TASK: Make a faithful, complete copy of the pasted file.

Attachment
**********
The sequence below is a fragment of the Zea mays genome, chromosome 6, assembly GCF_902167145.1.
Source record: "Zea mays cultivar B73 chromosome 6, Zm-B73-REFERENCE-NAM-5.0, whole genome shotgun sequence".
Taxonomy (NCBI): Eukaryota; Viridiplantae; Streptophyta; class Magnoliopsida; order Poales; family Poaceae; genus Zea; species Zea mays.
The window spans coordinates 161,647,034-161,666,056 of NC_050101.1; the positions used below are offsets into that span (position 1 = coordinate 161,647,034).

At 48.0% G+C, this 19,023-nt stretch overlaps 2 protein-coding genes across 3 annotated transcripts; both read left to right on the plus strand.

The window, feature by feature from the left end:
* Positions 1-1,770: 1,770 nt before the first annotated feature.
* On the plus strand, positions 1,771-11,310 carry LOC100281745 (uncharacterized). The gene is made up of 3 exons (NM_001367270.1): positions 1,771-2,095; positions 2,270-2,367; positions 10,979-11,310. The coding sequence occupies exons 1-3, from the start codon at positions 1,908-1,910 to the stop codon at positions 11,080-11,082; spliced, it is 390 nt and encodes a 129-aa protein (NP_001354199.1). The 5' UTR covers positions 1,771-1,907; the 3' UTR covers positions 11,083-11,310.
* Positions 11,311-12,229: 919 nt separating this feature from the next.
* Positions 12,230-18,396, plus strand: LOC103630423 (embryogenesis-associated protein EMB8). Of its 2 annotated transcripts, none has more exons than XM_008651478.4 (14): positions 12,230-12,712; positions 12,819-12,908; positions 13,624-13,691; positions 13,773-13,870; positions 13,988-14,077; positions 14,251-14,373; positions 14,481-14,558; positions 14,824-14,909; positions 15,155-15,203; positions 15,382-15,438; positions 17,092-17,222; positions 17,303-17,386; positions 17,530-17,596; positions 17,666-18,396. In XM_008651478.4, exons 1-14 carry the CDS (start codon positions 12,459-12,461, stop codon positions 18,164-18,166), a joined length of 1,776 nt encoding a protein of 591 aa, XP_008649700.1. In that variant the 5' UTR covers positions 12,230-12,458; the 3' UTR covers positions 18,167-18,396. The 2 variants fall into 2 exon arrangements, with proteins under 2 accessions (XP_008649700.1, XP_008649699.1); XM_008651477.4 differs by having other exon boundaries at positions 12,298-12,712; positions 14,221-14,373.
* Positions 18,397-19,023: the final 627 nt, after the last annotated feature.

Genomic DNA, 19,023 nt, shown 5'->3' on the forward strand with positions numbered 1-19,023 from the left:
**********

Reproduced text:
The sequence below is a fragment of the Zea mays genome, chromosome 6, assembly GCF_902167145.1.
Source record: "Zea mays cultivar B73 chromosome 6, Zm-B73-REFERENCE-NAM-5.0, whole genome shotgun sequence".
Taxonomy (NCBI): Eukaryota; Viridiplantae; Streptophyta; class Magnoliopsida; order Poales; family Poaceae; genus Zea; species Zea mays.
The window spans coordinates 161,647,034-161,666,056 of NC_050101.1; the positions used below are offsets into that span (position 1 = coordinate 161,647,034).

At 48.0% G+C, this 19,023-nt stretch overlaps 2 protein-coding genes across 3 annotated transcripts; both read left to right on the plus strand.

The window, feature by feature from the left end:
* Positions 1-1,770: 1,770 nt before the first annotated feature.
* On the plus strand, positions 1,771-11,310 carry LOC100281745 (uncharacterized). The gene is made up of 3 exons (NM_001367270.1): positions 1,771-2,095; positions 2,270-2,367; positions 10,979-11,310. The coding sequence occupies exons 1-3, from the start codon at positions 1,908-1,910 to the stop codon at positions 11,080-11,082; spliced, it is 390 nt and encodes a 129-aa protein (NP_001354199.1). The 5' UTR covers positions 1,771-1,907; the 3' UTR covers positions 11,083-11,310.
* Positions 11,311-12,229: 919 nt separating this feature from the next.
* Positions 12,230-18,396, plus strand: LOC103630423 (embryogenesis-associated protein EMB8). Of its 2 annotated transcripts, none has more exons than XM_008651478.4 (14): positions 12,230-12,712; positions 12,819-12,908; positions 13,624-13,691; positions 13,773-13,870; positions 13,988-14,077; positions 14,251-14,373; positions 14,481-14,558; positions 14,824-14,909; positions 15,155-15,203; positions 15,382-15,438; positions 17,092-17,222; positions 17,303-17,386; positions 17,530-17,596; positions 17,666-18,396. In XM_008651478.4, exons 1-14 carry the CDS (start codon positions 12,459-12,461, stop codon positions 18,164-18,166), a joined length of 1,776 nt encoding a protein of 591 aa, XP_008649700.1. In that variant the 5' UTR covers positions 12,230-12,458; the 3' UTR covers positions 18,167-18,396. The 2 variants fall into 2 exon arrangements, with proteins under 2 accessions (XP_008649700.1, XP_008649699.1); XM_008651477.4 differs by having other exon boundaries at positions 12,298-12,712; positions 14,221-14,373.
* Positions 18,397-19,023: the final 627 nt, after the last annotated feature.

Genomic DNA, 19,023 nt, shown 5'->3' on the forward strand with positions numbered 1-19,023 from the left: